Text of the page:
Many wonder why feeding horses and other live stock has become so difficult.
It all goes back to the severe drought we saw last year, which local farmers say killed over half the hay supply.
They say that's left anyone who owns horses or other livestock scrambling to find food to feed them.
Jodi Pursifull says the drought reduced her hay so much she was forced her to turn about half her buyers away and many of them got stuck paying double.
“A lot of farmers couldn't afford that so they were buying smaller quantities and trying make that go a lot farther for their animals,” Pursifull said.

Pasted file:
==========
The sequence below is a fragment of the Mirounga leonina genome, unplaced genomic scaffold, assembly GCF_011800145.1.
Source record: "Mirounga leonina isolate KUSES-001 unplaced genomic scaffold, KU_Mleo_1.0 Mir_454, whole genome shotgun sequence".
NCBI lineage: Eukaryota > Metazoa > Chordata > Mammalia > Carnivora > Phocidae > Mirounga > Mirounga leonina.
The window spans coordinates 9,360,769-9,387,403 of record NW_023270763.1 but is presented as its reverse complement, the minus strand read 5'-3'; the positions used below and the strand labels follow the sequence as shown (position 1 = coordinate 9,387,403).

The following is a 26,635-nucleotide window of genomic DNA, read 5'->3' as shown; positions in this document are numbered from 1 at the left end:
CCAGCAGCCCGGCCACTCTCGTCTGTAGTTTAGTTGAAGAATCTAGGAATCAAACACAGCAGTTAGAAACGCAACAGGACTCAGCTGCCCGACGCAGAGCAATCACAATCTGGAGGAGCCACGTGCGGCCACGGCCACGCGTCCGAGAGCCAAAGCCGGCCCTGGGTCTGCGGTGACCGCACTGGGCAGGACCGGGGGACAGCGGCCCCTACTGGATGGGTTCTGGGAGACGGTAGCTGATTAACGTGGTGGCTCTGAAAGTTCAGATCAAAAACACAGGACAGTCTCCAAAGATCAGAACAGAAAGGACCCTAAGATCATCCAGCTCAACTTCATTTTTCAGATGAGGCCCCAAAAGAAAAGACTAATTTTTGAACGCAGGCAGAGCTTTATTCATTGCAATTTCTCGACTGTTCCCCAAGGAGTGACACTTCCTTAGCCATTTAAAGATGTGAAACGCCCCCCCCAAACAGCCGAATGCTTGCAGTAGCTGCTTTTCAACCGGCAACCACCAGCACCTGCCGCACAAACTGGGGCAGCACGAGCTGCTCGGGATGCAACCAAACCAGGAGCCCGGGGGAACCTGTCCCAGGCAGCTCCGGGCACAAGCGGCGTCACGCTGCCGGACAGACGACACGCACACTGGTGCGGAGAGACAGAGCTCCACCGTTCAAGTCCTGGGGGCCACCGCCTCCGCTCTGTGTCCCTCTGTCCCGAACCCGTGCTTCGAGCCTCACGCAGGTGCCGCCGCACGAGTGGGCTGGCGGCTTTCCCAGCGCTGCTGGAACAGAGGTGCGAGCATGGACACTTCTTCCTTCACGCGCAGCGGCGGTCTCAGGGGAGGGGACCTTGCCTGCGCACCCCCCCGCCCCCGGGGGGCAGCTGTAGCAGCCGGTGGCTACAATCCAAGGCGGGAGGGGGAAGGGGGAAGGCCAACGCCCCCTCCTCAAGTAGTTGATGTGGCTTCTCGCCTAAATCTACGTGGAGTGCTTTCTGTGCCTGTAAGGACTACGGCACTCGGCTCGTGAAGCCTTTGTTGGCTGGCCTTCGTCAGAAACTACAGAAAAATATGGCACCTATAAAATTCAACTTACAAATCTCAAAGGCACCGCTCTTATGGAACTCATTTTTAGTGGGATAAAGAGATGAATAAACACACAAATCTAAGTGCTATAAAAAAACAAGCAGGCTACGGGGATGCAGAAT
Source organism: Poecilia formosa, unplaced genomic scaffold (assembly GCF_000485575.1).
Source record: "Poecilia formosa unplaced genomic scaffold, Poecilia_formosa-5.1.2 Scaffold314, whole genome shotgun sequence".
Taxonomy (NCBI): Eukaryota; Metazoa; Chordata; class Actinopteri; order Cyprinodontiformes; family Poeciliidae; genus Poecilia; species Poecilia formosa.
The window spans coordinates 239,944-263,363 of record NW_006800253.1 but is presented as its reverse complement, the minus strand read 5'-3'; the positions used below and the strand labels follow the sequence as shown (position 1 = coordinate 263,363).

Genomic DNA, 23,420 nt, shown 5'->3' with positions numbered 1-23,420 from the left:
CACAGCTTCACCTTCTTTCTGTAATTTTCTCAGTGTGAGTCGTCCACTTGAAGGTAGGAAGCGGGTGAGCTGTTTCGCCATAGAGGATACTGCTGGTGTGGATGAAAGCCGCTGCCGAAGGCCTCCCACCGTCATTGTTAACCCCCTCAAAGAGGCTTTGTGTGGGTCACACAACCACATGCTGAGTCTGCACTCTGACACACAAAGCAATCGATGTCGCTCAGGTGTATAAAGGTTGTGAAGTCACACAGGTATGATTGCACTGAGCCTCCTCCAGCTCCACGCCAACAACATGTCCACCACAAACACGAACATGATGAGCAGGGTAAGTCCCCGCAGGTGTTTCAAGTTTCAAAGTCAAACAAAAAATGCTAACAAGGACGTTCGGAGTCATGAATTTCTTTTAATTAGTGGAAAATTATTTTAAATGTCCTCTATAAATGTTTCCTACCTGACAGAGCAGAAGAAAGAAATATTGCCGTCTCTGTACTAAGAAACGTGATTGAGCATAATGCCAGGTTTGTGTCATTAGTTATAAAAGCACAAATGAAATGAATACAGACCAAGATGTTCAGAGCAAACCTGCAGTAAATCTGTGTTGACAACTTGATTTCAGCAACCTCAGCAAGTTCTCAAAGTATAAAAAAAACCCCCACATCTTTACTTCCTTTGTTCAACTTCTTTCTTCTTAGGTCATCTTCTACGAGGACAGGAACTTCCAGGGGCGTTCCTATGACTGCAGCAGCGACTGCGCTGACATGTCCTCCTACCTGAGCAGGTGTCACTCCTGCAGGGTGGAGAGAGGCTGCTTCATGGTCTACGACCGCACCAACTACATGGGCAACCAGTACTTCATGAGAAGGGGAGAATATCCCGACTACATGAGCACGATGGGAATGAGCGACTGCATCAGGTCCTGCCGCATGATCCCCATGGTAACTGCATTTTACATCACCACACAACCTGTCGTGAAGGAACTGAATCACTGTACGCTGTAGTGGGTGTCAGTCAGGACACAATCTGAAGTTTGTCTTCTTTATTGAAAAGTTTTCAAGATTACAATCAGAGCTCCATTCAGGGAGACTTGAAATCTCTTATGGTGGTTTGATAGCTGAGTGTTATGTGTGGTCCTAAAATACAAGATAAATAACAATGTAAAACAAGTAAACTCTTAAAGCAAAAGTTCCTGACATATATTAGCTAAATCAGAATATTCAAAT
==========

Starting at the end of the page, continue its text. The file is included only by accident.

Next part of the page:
“It's been a tough year for all livestock producers just to get through the winter with enough feed . . to keep their animals in good shape,” Pursifull said.
Officials say many haven't been able to keep them in good shape.
The market is making a bad problem even worse.
“The market is down on horses. You can't get a fair price for them. A lot of people are stuck with them and if you don't have the money to buy feed it can be a bad situation,” Stacy White said.
Jodi Pursifull says she hasn't had horses for years, but says she can see why some farmers can get stuck in a bad situation.